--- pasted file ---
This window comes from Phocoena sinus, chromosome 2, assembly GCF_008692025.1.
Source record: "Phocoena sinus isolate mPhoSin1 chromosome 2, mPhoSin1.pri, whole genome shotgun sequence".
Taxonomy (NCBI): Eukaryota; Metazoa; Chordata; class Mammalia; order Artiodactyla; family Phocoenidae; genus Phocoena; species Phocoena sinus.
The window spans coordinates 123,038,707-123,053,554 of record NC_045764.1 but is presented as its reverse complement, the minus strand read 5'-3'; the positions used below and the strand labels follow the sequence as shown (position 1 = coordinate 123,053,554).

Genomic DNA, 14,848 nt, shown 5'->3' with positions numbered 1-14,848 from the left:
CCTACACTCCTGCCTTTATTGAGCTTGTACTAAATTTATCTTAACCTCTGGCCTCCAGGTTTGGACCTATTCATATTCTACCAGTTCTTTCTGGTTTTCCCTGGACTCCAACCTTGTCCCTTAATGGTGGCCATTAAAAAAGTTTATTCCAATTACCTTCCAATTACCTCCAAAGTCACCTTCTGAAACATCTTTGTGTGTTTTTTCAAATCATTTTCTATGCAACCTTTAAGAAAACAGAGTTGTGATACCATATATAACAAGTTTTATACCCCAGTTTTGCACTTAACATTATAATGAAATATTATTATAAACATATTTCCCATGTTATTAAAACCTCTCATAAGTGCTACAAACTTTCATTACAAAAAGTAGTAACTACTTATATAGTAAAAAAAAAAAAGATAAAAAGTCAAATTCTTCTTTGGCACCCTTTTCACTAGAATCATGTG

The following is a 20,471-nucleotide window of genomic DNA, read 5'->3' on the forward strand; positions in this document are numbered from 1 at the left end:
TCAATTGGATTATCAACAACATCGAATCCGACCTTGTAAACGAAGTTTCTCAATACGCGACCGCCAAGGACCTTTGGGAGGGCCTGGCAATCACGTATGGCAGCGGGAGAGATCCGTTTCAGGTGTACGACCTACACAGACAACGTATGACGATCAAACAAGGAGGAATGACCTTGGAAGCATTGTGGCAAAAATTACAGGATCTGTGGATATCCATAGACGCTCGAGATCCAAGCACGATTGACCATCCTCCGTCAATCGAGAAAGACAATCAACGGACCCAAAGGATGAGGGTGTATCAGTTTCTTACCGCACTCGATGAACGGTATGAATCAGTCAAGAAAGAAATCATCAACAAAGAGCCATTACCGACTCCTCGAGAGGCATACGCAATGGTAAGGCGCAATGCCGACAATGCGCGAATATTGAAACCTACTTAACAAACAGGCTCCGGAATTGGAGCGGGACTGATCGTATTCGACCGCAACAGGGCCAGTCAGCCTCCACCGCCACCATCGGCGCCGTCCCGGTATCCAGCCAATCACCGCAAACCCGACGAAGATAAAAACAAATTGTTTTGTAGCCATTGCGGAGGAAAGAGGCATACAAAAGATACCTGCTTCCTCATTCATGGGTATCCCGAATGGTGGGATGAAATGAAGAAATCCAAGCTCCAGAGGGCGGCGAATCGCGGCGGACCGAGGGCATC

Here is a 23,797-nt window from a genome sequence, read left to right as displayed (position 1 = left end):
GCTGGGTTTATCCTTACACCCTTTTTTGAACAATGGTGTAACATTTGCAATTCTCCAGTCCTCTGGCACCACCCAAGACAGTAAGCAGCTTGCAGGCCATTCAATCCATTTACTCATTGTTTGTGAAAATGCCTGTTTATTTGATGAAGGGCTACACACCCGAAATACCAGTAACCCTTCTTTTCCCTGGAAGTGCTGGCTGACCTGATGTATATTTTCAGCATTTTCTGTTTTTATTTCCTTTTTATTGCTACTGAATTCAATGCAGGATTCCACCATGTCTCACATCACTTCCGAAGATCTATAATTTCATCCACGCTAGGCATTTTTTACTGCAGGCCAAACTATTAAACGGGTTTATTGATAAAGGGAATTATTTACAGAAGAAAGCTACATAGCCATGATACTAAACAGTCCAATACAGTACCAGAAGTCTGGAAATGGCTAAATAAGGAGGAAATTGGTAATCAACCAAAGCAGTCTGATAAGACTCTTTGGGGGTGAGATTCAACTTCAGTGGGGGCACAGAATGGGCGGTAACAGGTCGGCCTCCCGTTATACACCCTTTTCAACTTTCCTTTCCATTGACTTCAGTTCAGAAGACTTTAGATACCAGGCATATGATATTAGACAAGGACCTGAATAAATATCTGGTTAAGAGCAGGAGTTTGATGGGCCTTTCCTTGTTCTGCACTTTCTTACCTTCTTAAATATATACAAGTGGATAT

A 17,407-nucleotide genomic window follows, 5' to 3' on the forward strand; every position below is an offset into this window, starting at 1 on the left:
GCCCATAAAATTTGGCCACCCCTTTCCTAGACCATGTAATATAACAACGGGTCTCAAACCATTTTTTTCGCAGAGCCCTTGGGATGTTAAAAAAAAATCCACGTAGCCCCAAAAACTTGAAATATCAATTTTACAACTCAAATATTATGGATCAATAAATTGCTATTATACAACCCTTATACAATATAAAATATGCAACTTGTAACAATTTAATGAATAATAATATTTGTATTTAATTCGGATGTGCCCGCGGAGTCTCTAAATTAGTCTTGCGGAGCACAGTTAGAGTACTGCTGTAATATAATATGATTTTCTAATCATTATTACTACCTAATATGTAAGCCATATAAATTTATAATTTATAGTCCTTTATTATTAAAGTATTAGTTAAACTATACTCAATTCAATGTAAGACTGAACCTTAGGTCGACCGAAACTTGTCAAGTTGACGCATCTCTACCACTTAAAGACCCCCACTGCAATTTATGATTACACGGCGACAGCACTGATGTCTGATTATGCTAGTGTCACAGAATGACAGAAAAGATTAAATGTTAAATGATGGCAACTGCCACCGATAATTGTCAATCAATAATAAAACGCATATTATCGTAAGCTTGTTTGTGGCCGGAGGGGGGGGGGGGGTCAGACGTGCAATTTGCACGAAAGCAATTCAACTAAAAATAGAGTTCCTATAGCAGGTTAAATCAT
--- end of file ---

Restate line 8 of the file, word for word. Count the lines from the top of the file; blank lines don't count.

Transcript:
TCAATTGGATTATCAACAACATCGAATCCGACCTTGTAAACGAAGTTTCTCAATACGCGACCGCCAAGGACCTTTGGGAGGGCCTGGCAATCACGTATGGCAGCGGGAGAGATCCGTTTCAGGTGTACGACCTACACAGACAACGTATGACGATCAAACAAGGAGGAATGACCTTGGAAGCATTGTGGCAAAAATTACAGGATCTGTGGATATCCATAGACGCTCGAGATCCAAGCACGATTGACCATCCTCCGTCAATCGAGAAAGACAATCAACGGACCCAAAGGATGAGGGTGTATCAGTTTCTTACCGCACTCGATGAACGGTATGAATCAGTCAAGAAAGAAATCATCAACAAAGAGCCATTACCGACTCCTCGAGAGGCATACGCAATGGTAAGGCGCAATGCCGACAATGCGCGAATATTGAAACCTACTTAACAAACAGGCTCCGGAATTGGAGCGGGACTGATCGTATTCGACCGCAACAGGGCCAGTCAGCCTCCACCGCCACCATCGGCGCCGTCCCGGTATCCAGCCAATCACCGCAAACCCGACGAAGATAAAAACAAATTGTTTTGTAGCCATTGCGGAGGAAAGAGGCATACAAAAGATACCTGCTTCCTCATTCATGGGTATCCCGAATGGTGGGATGAAATGAAGAAATCCAAGCTCCAGAGGGCGGCGAATCGCGGCGGACCGAGGGCATC